“Alan had written many songs for kids, but everyone thought ‘I Know an Old Lady’ was a traditional folk song, hundreds of years old,” says Stringer. “I delved into Folkways Records and 30 boxes of family archives of his work and saw that the lyrics were by a British woman named Rose Bonne and the music was written by Alan Mills. When we recorded the album in English and French with musician Thomas Hellman and Émilie Clepper, we stuck to the original songs—with the old lady swallowing a horse, of course, at the end—because that’s classic Allan Mills humour: poking fun at things, being a bit nonsensical, getting a laugh out of everyone.”
Sounds of springtime
Looking ahead, The Secret Mountain’s upcoming releases are both humorous and heartening, ranging from whimsical encounters with Mozart and Tchaikovsky to a story centred around traditional Chinese song. Little Stories of Great Composers is a new classical music series by Ana Gerhard that features an illustrated mouse named Minim, performances by chamber orchestra I Musici de Montréal, and narration by Canadian actor Colm Feore. The charming Sing Out! focuses on classic folk songs of the ’50s and ’60s, performed by Montreal duo Sin and Swoon and illustrated by Sophie Casson in a fitting retro style.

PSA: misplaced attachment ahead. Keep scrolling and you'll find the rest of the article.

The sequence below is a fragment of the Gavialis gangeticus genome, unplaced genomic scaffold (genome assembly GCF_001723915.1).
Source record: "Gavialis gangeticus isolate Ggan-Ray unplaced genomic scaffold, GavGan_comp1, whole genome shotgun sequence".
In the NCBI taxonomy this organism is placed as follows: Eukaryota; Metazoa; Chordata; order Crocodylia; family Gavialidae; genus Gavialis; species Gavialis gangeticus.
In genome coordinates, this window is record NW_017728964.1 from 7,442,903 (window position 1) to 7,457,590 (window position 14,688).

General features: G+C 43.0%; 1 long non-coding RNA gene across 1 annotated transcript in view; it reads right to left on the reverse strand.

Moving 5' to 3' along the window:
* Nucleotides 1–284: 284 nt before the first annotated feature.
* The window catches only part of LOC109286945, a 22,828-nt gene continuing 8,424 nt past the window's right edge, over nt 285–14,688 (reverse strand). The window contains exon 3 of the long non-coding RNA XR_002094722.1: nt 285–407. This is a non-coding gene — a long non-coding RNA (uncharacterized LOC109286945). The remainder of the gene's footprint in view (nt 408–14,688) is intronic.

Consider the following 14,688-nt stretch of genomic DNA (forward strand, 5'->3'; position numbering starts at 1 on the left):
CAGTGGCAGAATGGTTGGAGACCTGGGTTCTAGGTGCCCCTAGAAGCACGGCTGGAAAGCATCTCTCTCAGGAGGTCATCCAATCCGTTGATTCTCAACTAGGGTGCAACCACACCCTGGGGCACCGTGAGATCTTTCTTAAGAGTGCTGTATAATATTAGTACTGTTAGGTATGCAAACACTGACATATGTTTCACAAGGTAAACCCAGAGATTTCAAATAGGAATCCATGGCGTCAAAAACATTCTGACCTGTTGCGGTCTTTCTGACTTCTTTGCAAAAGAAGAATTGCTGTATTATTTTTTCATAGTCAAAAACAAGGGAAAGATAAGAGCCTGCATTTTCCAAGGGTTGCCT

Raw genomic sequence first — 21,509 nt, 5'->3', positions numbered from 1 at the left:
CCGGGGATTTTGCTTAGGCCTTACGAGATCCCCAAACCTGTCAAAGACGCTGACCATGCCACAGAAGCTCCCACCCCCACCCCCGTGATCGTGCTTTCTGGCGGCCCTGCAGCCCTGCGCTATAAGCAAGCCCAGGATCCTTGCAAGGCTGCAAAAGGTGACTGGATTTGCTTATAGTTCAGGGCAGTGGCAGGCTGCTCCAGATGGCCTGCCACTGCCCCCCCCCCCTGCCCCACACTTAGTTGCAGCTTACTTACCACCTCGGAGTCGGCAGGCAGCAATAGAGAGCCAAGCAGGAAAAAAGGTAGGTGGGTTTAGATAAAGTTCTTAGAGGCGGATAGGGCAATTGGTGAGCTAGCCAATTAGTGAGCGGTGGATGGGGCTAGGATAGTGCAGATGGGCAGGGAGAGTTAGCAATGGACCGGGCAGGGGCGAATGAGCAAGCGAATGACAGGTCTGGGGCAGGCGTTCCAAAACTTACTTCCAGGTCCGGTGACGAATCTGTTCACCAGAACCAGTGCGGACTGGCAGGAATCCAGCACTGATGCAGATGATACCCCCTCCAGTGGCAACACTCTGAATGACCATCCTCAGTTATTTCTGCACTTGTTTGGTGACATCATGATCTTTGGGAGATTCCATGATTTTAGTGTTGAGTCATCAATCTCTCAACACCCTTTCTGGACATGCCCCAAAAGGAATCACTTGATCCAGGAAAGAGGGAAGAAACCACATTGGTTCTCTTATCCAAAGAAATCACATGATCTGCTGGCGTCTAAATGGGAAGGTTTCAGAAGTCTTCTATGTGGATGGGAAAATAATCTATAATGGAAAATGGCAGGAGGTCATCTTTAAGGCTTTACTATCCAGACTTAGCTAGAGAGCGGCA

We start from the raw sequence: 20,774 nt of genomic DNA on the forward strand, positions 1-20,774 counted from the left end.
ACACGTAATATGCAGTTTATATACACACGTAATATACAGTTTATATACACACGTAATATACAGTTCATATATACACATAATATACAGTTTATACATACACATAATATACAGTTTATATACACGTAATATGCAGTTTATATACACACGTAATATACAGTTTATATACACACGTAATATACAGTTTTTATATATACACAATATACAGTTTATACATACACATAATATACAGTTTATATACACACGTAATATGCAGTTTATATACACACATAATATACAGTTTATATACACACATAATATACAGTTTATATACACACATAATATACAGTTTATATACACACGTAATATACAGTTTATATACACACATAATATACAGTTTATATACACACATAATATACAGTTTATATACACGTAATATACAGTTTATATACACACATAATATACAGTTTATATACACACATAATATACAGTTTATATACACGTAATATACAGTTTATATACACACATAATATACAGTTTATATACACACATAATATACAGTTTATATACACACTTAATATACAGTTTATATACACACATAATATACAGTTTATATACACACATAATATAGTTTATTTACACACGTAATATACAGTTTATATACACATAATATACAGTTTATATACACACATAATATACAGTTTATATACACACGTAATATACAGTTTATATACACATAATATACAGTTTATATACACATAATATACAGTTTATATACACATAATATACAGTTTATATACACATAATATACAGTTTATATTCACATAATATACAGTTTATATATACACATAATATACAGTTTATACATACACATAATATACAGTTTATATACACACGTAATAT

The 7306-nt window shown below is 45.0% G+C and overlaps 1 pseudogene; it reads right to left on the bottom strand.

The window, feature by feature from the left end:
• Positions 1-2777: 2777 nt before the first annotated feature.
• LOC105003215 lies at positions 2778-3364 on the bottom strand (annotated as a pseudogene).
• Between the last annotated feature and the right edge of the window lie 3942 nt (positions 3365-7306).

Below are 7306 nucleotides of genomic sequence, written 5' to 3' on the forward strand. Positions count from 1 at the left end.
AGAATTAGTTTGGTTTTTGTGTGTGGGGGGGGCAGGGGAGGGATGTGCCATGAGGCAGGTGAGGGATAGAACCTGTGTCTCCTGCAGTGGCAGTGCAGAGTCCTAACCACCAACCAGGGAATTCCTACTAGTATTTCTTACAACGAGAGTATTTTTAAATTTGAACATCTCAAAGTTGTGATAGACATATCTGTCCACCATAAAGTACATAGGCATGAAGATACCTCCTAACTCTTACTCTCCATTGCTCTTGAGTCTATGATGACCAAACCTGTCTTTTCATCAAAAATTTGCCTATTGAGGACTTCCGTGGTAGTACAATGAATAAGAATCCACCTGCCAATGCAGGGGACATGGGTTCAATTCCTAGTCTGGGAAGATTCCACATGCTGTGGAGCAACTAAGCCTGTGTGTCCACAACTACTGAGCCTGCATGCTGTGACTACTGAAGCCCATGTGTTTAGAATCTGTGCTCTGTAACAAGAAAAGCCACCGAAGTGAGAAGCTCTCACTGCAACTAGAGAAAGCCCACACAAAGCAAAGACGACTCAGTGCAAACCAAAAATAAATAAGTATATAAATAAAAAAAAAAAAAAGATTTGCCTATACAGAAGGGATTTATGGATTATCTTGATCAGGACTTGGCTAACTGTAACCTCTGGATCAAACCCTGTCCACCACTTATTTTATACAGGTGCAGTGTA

Leaping across the world, Spanish book Music All Around is the first in a new series “One Story-One Song,” telling the story of Sofia by the sea and in the forest, with illustrations by Lucia Cobo and music by Cristóbal López Gándara. Summer Moonlight Concert from Chinese illustrator-author Han Han follows the story of a musical family living in a large apartment block when the power goes out one summer night—a warm-weather echo of Montreal’s 1998 ice storm—prompting the father to play his erhu and the mother her accordion for all the neighbours.
“In every publication, we’ve created layers to explore,” says Stringer of The Secret Mountain’s history and evolving future. “Sometimes in music, you’ll have a sad lyric on a cheery arrangement—that same juxtaposition happens in a picture book between the words and the illustrations. Music adds another level of emotion and interpretation, and brings the story elsewhere. Together, a lot of fun and great discussions can come out of that, no matter what age you are.”
Robyn Fadden is a writer and editor based in Montreal. Formerly Arts & Culture Editor at weekly Hour, she continues to write about the city and its creative forces. Find her at apoemabouteverything.com.